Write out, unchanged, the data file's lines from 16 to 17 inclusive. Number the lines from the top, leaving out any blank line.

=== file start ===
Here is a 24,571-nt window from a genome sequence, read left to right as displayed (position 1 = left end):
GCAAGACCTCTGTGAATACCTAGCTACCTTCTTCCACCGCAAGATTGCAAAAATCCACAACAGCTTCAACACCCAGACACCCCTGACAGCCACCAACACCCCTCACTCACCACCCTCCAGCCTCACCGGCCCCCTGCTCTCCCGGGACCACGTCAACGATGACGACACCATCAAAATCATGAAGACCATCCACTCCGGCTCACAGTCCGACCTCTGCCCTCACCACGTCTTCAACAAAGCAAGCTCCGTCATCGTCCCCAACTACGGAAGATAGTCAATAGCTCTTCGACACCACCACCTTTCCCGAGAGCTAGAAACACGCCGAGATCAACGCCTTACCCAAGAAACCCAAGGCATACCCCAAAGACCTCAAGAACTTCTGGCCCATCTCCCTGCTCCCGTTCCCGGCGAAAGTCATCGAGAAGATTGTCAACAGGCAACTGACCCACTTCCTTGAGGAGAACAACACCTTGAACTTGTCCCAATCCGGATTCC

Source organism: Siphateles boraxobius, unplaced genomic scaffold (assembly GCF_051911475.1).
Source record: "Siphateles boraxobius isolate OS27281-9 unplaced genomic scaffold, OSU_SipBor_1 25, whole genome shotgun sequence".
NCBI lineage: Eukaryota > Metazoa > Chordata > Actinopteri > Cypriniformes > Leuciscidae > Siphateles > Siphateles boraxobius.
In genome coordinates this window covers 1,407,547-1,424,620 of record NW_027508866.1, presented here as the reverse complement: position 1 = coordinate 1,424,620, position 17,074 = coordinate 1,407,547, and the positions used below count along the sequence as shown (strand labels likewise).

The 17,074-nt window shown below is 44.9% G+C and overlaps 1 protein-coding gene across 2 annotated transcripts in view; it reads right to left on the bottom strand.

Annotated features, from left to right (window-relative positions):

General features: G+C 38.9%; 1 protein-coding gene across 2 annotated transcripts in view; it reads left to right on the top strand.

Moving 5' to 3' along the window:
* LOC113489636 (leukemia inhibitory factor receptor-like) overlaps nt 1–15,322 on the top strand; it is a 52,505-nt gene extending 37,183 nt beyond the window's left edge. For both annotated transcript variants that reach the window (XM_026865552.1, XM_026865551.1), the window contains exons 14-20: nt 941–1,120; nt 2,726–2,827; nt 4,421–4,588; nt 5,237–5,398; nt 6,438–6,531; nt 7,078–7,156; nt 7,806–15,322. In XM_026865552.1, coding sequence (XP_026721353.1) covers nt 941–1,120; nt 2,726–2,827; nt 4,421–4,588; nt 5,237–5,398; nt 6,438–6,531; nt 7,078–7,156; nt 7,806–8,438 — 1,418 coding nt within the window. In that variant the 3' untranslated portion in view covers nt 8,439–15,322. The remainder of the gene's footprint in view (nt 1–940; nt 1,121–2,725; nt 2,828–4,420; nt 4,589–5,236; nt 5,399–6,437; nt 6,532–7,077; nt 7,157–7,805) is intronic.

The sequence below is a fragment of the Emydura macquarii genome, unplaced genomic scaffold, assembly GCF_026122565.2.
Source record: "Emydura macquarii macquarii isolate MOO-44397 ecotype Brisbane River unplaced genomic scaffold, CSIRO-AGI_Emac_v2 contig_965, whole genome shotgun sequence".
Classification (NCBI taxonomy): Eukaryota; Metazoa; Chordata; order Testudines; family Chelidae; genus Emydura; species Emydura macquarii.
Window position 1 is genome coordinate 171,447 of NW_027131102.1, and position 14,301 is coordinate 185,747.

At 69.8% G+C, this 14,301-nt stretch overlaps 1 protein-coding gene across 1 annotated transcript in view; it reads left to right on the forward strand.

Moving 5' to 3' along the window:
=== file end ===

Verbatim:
At 69.8% G+C, this 14,301-nt stretch overlaps 1 protein-coding gene across 1 annotated transcript in view; it reads left to right on the forward strand.

Moving 5' to 3' along the window: